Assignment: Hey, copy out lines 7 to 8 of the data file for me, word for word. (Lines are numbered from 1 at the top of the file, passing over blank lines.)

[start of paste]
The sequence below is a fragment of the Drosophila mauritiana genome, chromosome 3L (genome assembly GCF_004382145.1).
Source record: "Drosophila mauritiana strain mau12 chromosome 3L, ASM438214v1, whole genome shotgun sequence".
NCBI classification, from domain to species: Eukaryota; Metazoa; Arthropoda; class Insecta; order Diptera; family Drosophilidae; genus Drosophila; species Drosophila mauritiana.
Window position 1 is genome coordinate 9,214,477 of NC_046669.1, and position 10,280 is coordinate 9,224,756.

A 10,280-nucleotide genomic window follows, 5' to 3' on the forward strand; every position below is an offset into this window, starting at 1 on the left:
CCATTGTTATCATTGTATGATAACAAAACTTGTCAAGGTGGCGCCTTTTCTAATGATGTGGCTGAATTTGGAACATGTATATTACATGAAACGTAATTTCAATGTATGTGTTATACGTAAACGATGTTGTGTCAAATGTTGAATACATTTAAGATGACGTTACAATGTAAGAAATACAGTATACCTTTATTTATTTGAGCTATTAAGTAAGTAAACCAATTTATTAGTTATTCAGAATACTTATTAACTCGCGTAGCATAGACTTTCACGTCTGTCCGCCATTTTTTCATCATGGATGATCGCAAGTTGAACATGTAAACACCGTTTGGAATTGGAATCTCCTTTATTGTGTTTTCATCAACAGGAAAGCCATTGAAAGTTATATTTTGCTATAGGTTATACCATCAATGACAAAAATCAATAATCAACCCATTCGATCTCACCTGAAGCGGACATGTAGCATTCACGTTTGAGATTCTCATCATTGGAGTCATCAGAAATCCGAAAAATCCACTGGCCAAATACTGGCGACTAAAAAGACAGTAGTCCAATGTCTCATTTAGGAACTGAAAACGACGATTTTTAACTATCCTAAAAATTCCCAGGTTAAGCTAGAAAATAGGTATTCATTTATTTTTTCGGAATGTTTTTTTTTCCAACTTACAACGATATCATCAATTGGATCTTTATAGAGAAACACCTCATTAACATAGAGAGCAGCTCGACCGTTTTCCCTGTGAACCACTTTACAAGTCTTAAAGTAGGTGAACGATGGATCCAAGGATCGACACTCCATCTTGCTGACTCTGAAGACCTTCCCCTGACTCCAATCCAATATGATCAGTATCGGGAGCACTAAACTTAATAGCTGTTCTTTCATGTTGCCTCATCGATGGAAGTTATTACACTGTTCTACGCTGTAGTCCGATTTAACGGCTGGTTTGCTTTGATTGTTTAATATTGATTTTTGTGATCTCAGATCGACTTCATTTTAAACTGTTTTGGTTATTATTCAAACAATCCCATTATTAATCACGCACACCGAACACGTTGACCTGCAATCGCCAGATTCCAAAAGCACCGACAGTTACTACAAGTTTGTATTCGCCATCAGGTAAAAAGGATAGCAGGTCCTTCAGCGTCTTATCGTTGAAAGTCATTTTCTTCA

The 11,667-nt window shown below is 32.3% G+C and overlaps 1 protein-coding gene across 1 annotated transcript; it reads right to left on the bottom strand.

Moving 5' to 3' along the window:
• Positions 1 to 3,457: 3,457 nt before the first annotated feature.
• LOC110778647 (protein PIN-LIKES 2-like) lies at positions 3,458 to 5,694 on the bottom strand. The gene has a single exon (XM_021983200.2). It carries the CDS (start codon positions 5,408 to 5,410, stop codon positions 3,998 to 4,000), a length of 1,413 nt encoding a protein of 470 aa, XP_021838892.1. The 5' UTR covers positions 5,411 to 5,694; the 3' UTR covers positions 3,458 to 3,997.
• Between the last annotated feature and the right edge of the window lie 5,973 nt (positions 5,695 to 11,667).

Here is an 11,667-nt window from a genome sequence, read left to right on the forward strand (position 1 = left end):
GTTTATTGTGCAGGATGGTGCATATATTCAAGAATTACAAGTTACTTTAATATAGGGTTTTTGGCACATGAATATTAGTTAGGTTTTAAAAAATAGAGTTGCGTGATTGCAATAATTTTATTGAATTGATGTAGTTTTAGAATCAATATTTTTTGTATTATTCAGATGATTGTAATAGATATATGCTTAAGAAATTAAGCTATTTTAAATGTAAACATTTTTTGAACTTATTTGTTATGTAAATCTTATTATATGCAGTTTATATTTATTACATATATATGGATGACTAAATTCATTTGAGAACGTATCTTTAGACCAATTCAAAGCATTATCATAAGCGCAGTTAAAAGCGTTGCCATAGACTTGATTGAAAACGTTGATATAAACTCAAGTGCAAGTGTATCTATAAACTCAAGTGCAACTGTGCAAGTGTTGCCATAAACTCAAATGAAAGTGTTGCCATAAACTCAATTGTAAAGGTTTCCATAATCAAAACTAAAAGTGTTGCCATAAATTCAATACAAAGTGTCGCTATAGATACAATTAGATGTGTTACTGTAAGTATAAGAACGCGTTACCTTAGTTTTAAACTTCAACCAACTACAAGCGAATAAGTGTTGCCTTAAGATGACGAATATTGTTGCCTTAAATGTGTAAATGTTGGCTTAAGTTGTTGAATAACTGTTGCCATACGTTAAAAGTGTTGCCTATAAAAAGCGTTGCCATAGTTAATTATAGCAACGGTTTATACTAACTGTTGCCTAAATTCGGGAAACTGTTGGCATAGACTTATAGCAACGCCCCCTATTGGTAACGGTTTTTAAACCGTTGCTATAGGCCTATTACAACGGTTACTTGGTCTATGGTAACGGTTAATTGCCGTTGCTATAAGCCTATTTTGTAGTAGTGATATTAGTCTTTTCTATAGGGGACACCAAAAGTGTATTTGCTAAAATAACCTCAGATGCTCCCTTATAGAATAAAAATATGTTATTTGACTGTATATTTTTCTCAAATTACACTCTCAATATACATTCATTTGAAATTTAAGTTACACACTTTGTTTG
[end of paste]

The 11,667-nt window shown below is 32.3% G+C and overlaps 1 protein-coding gene across 1 annotated transcript; it reads right to left on the bottom strand.

Moving 5' to 3' along the window: